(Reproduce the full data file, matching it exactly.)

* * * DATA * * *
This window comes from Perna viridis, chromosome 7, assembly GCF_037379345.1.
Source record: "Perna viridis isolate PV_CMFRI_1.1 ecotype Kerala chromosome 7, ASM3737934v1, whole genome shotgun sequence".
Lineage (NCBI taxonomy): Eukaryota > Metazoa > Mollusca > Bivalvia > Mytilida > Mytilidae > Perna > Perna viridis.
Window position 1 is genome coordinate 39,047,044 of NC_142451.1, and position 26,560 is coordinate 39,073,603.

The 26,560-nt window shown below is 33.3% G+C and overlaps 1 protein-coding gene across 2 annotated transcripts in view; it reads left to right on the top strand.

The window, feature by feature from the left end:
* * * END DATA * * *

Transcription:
This window comes from Perna viridis, chromosome 7, assembly GCF_037379345.1.
Source record: "Perna viridis isolate PV_CMFRI_1.1 ecotype Kerala chromosome 7, ASM3737934v1, whole genome shotgun sequence".
Lineage (NCBI taxonomy): Eukaryota > Metazoa > Mollusca > Bivalvia > Mytilida > Mytilidae > Perna > Perna viridis.
Window position 1 is genome coordinate 39,047,044 of NC_142451.1, and position 26,560 is coordinate 39,073,603.

The 26,560-nt window shown below is 33.3% G+C and overlaps 1 protein-coding gene across 2 annotated transcripts in view; it reads left to right on the top strand.

The window, feature by feature from the left end: